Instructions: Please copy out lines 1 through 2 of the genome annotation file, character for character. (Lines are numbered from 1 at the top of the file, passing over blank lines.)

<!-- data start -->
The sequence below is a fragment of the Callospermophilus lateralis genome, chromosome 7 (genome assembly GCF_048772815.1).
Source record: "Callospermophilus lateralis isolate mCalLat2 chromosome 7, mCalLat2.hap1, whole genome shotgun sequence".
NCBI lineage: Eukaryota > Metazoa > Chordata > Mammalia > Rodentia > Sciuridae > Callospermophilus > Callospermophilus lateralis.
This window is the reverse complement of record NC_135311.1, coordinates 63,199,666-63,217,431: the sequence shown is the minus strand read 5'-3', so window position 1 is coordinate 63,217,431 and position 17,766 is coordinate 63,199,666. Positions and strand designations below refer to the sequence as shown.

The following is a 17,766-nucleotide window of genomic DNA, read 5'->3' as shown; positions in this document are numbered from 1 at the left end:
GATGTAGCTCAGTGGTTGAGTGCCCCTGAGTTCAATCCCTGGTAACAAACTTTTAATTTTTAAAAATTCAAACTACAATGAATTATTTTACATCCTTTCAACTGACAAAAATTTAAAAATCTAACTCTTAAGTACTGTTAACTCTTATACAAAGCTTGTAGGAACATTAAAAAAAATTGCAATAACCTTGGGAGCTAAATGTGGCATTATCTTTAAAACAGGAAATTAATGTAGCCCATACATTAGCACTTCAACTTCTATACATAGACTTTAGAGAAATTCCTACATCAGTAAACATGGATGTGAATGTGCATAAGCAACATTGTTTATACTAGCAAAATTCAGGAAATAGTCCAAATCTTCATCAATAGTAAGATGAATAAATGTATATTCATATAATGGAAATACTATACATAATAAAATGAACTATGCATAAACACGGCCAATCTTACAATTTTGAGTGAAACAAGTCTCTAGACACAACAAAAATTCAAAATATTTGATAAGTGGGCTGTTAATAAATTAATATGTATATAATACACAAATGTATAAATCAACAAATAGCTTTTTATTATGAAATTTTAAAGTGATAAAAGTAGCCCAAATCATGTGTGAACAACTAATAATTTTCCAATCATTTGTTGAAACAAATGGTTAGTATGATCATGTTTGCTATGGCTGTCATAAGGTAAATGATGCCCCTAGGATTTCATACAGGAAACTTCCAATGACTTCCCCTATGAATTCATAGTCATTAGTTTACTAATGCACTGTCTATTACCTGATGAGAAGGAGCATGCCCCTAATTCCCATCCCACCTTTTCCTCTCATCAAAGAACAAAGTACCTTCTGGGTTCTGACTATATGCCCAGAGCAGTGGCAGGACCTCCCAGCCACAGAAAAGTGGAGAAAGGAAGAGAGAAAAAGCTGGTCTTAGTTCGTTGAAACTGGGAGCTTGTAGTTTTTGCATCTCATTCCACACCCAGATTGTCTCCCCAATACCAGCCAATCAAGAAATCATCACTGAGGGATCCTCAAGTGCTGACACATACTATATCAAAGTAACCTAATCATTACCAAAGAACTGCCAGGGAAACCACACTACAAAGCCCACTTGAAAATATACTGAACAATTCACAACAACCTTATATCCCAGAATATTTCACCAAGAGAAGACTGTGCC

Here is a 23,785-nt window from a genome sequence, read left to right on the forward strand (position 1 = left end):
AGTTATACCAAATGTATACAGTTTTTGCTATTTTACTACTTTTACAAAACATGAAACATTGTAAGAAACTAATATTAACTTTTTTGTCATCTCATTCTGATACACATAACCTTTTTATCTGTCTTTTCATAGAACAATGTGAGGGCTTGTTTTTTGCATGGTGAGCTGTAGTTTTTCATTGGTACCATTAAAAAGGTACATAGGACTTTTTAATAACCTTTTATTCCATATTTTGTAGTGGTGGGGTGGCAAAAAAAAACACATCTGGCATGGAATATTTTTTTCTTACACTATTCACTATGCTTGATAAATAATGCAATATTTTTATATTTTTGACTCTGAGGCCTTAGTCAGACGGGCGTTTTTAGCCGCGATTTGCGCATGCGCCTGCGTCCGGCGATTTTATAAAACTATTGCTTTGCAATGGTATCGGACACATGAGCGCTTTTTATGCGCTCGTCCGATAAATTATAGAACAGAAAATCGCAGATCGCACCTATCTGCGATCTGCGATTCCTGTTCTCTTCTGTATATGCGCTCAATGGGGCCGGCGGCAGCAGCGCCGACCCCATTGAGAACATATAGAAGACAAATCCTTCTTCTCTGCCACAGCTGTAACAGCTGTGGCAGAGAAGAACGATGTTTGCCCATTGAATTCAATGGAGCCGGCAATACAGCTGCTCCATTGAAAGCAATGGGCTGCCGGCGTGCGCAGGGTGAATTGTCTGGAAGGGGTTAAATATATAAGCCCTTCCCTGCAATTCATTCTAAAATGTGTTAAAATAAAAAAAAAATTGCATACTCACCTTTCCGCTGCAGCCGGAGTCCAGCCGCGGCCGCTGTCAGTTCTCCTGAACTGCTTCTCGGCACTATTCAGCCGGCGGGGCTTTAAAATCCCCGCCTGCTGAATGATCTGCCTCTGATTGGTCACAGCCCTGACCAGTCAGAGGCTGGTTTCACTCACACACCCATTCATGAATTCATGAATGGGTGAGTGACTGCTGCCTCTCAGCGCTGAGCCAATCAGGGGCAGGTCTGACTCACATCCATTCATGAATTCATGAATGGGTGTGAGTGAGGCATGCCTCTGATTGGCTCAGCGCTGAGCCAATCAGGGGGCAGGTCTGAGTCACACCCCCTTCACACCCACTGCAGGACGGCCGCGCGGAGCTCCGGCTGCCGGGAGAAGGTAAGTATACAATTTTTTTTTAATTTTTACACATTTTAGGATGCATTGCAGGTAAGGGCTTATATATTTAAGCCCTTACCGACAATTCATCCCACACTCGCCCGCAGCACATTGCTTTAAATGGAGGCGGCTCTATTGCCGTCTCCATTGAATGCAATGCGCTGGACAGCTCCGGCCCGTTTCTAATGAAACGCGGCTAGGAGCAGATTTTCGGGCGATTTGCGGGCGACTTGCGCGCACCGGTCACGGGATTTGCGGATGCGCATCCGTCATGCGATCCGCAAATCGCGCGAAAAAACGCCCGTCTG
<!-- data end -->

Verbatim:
The sequence below is a fragment of the Callospermophilus lateralis genome, chromosome 7 (genome assembly GCF_048772815.1).
Source record: "Callospermophilus lateralis isolate mCalLat2 chromosome 7, mCalLat2.hap1, whole genome shotgun sequence".